Creating a Small Blip on the Radar Screen of Humanity
Somewhere around 5:30 am each morning I roll out of bed and roll up to my computer. Blurry eyed, before I brew up my first cup of tea, I grab the mouse and check Google, searching the phrase “taste & smell patents”, recording the results. On October 12th the number is 5,070. Five days earlier, the same search produced only 2 results.
The online reputation of the DaVinci Institute is a huge factor in determining cash flow. Consequently we spend most of our days trying to figure out how to create more buzz.
2004 has been a very difficult year for us here at the Institute. With the elections sucking almost all the money out of the non-profit world, and a struggling economy in Colorado, we resort to unusual tactics to survive.
Some call what we do guerilla marketing, but its more than that. Bootstrapping is now a way of life, and we find the tools at our disposal now and mechanisms for influencing our online reputation continuing to grow exponentially. But it’s tricky. The online world will quickly turn against us if we make a mistake.
The article I write on October 5th titled “Intellectual Property’s Next Big Wave – Taste & Smell Patents” is a rare success. Here’s a quick summary of what I call the “buzz chronicles”:
Tuesday, October 5th: My best writing time is early in the morning. With ideas fresh in my mind, I spend roughly 2 hours creating the first draft. The article talks about how the recently announced Nobel Prize in Medicine, defining how people can recognize and remember an estimated 10,000 smells, will pave the way for the creation of taste and smell patents.
Before publishing the article, I run it by Tom Franklin, my friend who is a patent attorney at Townsend & Townsend, to make sure I’m not going off the deep end. Tom is a good sounding board for crazy ideas. This makes him a good fit for working with us. He makes some corrections and we debated the pros and cons of how this might change the intellectual property industry. Our discussion gives me clues as to how controversial this topic will be.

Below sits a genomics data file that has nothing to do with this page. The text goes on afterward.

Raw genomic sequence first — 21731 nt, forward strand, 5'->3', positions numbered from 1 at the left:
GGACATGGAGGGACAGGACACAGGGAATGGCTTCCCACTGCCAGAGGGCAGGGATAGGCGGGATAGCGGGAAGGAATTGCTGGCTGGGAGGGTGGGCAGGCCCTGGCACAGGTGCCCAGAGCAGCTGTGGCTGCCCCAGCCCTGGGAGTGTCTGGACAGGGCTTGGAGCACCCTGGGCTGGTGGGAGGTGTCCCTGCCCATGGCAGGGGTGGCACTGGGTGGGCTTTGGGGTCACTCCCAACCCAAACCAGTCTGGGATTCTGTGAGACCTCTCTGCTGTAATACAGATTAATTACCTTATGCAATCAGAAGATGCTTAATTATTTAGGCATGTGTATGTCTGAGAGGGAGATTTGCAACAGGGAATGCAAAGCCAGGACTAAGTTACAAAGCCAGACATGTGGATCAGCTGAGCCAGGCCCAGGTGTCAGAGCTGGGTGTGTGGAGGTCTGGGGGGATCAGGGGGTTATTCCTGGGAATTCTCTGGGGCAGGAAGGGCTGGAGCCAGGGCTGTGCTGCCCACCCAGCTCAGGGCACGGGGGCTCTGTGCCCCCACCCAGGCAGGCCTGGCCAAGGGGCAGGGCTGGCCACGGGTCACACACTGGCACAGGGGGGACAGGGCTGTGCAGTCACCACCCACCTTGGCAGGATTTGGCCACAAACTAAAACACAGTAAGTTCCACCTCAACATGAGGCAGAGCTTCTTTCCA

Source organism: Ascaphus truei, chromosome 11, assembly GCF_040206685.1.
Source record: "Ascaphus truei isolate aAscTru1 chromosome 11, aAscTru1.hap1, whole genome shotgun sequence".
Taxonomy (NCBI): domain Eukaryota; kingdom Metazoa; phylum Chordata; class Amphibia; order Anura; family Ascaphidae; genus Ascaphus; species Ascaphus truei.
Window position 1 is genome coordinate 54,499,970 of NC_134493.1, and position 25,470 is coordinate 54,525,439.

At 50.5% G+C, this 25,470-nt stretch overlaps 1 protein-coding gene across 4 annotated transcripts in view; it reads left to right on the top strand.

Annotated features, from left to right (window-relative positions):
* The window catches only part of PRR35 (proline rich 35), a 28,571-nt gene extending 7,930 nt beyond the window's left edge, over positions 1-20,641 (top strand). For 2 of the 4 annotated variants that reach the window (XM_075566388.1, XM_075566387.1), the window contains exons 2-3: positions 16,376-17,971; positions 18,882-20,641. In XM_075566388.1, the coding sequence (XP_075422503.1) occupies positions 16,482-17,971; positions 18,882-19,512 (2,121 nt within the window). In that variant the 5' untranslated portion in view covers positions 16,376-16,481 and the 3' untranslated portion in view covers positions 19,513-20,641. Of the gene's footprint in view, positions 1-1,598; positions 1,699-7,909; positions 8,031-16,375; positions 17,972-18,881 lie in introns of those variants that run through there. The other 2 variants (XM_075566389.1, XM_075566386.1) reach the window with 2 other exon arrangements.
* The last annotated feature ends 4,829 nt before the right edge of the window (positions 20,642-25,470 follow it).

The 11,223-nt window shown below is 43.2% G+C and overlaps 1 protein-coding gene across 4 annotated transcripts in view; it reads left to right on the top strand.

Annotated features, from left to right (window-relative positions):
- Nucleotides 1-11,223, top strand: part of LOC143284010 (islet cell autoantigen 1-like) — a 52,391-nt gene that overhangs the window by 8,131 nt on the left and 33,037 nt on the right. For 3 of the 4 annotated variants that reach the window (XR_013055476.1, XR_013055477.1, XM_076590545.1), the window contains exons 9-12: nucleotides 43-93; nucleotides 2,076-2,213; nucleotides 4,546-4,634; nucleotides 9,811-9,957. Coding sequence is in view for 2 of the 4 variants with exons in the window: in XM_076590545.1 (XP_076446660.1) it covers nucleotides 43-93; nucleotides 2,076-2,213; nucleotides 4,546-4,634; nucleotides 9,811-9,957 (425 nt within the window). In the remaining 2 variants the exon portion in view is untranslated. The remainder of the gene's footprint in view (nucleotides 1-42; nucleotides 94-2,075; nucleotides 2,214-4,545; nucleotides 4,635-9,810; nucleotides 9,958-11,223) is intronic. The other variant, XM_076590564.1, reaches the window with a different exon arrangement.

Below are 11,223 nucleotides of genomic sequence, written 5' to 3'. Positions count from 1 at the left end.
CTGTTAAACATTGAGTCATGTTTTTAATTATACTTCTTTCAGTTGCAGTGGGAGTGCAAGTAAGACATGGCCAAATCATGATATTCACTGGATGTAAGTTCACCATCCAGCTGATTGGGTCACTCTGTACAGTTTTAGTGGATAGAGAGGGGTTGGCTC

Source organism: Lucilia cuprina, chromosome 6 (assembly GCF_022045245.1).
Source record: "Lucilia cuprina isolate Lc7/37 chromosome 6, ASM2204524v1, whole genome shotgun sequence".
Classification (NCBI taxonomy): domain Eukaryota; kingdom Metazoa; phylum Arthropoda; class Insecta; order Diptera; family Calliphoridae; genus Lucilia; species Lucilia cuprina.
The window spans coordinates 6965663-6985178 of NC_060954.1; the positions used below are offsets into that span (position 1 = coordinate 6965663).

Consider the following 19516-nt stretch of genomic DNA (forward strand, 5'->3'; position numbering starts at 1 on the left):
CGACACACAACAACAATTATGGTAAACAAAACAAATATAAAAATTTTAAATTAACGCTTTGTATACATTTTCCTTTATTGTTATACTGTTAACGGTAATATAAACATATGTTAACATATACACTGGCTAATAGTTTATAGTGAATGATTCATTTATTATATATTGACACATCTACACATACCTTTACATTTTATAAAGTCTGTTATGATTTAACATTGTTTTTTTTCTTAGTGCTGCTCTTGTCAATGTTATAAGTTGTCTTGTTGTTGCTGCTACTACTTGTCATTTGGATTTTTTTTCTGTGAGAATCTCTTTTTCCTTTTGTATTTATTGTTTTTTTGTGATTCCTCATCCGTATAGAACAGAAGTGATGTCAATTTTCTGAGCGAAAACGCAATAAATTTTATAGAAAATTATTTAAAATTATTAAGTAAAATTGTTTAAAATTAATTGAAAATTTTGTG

I do my first Google search on the phrase “taste & smell patents” (in quotes) and record the number of unique visitors to the DaVinci Institute website.
Google results – 0.
DaVinci unique visitors – 134.
Wednesday, October 6th: Publishing the article, I have three ready avenues. I post it on the DaVinci Institute website, publish it on the Impact Lab blog site, and sent it out as the lead article in our weekly “News from the Future” Newsletter. As a second step, I send out a short blurb about the article to 50 blog sites. And finally, I email it to 10 local newspapers, offering it as a guest column.
The first site to post the article is Always On, a well-known “blogozine” featuring top writers. This is very encouraging.
Google results – 0.
DaVinci unique visitors – 191.
Thursday, October 7th: The next major hit happens with a post on Slashdot in the wee hours of the morning. Slashdot is the epicenter of the geek world boasting an audience of 9 million regular readers. The blurb on Slashdot generates 190 comments on their site. The number of unique visitors on the DaVinci Institute website jumps from an average of 150 unique visitors per day to 2,022.
I receive several emails throughout the day about the “smell patent” topic, with a few other bloggers wanting to post the article. This is a very good day.
Google results – 2.
DaVinci unique visitors – 2,022.